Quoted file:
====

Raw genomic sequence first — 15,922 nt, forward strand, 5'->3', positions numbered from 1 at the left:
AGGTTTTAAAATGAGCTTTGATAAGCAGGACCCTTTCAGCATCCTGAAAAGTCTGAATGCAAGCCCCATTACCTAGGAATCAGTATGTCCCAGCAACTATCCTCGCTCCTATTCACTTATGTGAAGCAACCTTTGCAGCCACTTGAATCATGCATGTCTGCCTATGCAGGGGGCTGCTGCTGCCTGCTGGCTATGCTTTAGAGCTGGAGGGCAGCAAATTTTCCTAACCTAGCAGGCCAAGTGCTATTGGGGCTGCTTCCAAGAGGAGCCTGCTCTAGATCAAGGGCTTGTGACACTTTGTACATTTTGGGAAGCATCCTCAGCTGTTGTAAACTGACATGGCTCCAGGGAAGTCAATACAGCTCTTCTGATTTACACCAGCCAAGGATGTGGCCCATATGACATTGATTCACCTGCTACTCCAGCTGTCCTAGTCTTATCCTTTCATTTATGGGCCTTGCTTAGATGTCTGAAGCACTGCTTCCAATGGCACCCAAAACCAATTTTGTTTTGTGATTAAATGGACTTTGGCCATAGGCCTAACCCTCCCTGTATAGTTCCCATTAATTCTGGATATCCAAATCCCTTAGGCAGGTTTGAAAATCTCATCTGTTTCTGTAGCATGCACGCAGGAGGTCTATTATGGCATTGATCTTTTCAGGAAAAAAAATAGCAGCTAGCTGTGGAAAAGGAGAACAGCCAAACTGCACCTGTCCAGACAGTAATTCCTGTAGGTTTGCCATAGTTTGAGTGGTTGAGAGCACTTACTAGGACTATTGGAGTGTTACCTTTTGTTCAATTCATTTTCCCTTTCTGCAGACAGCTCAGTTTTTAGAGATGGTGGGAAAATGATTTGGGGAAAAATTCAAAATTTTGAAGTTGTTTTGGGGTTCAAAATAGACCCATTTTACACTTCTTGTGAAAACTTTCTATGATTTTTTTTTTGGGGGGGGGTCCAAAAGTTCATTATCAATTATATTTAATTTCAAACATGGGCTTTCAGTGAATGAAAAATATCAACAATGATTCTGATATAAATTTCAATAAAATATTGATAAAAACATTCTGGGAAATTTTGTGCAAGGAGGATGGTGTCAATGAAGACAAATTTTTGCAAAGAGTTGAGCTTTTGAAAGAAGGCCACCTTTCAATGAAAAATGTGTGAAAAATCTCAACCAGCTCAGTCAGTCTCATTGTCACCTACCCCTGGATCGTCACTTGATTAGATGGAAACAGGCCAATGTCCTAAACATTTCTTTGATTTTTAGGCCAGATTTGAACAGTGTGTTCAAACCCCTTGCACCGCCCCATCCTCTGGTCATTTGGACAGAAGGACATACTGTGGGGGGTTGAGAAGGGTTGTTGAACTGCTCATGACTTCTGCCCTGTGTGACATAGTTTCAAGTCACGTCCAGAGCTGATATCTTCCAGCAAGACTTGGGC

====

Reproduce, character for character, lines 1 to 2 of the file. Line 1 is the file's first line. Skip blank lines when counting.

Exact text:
Raw genomic sequence first — 15,922 nt, forward strand, 5'->3', positions numbered from 1 at the left:
AGGTTTTAAAATGAGCTTTGATAAGCAGGACCCTTTCAGCATCCTGAAAAGTCTGAATGCAAGCCCCATTACCTAGGAATCAGTATGTCCCAGCAACTATCCTCGCTCCTATTCACTTATGTGAAGCAACCTTTGCAGCCACTTGAATCATGCATGTCTGCCTATGCAGGGGGCTGCTGCTGCCTGCTGGCTATGCTTTAGAGCTGGAGGGCAGCAAATTTTCCTAACCTAGCAGGCCAAGTGCTATTGGGGCTGCTTCCAAGAGGAGCCTGCTCTAGATCAAGGGCTTGTGACACTTTGTACATTTTGGGAAGCATCCTCAGCTGTTGTAAACTGACATGGCTCCAGGGAAGTCAATACAGCTCTTCTGATTTACACCAGCCAAGGATGTGGCCCATATGACATTGATTCACCTGCTACTCCAGCTGTCCTAGTCTTATCCTTTCATTTATGGGCCTTGCTTAGATGTCTGAAGCACTGCTTCCAATGGCACCCAAAACCAATTTTGTTTTGTGATTAAATGGACTTTGGCCATAGGCCTAACCCTCCCTGTATAGTTCCCATTAATTCTGGATATCCAAATCCCTTAGGCAGGTTTGAAAATCTCATCTGTTTCTGTAGCATGCACGCAGGAGGTCTATTATGGCATTGATCTTTTCAGGAAAAAAAATAGCAGCTAGCTGTGGAAAAGGAGAACAGCCAAACTGCACCTGTCCAGACAGTAATTCCTGTAGGTTTGCCATAGTTTGAGTGGTTGAGAGCACTTACTAGGACTATTGGAGTGTTACCTTTTGTTCAATTCATTTTCCCTTTCTGCAGACAGCTCAGTTTTTAGAGATGGTGGGAAAATGATTTGGGGAAAAATTCAAAATTTTGAAGTTGTTTTGGGGTTCAAAATAGACCCATTTTACACTTCTTGTGAAAACTTTCTATGATTTTTTTTTTGGGGGGGGGTCCAAAAGTTCATTATCAATTATATTTAATTTCAAACATGGGCTTTCAGTGAATGAAAAATATCAACAATGATTCTGATATAAATTTCAATAAAATATTGATAAAAACATTCTGGGAAATTTTGTGCAAGGAGGATGGTGTCAATGAAGACAAATTTTTGCAAAGAGTTGAGCTTTTGAAAGAAGGCCACCTTTCAATGAAAAATGTGTGAAAAATCTCAACCAGCTCAGTCAGTCTCATTGTCACCTACCCCTGGATCGTCACTTGATTAGATGGAAACAGGCCAATGTCCTAAACATTTCTTTGATTTTTAGGCCAGATTTGAACAGTGTGTTCAAACCCCTTGCACCGCCCCATCCTCTGGTCATTTGGACAGAAGGACATACTGTGGGGGGTTGAGAAGGGTTGTTGAACTGCTCATGACTTCTGCCCTGTGTGACATAGTTTCAAGTCACGTCCAGAGCTGATATCTTCCAGCAAGACTTGGGC